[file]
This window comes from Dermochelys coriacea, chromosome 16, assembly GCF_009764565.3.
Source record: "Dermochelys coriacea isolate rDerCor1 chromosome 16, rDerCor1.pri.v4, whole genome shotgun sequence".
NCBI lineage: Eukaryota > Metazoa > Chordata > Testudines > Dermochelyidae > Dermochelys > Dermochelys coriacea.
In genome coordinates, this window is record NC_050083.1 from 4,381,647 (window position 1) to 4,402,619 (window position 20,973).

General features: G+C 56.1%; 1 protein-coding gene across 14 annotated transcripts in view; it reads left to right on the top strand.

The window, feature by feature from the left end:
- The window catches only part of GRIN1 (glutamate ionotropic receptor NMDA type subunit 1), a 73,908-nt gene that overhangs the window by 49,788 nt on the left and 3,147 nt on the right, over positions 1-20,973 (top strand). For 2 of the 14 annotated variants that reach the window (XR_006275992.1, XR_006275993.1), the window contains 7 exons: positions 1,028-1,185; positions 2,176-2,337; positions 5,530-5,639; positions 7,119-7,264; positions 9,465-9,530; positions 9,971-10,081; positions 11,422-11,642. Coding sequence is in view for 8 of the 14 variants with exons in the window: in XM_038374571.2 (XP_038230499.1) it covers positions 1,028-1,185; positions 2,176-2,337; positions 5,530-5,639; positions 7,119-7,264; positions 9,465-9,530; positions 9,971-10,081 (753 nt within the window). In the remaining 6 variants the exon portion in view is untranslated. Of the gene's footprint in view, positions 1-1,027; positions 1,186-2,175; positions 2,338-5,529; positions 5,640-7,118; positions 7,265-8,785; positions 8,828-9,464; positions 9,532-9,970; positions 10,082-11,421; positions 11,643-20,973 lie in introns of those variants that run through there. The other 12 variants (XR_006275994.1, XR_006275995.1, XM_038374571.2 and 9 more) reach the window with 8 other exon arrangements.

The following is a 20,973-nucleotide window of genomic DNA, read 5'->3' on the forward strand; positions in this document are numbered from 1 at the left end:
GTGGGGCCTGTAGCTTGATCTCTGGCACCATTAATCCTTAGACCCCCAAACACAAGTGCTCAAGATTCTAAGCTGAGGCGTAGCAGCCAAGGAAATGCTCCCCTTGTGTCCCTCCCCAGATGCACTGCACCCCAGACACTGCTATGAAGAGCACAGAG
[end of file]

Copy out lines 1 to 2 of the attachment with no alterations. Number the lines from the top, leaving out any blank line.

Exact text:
This window comes from Dermochelys coriacea, chromosome 16, assembly GCF_009764565.3.
Source record: "Dermochelys coriacea isolate rDerCor1 chromosome 16, rDerCor1.pri.v4, whole genome shotgun sequence".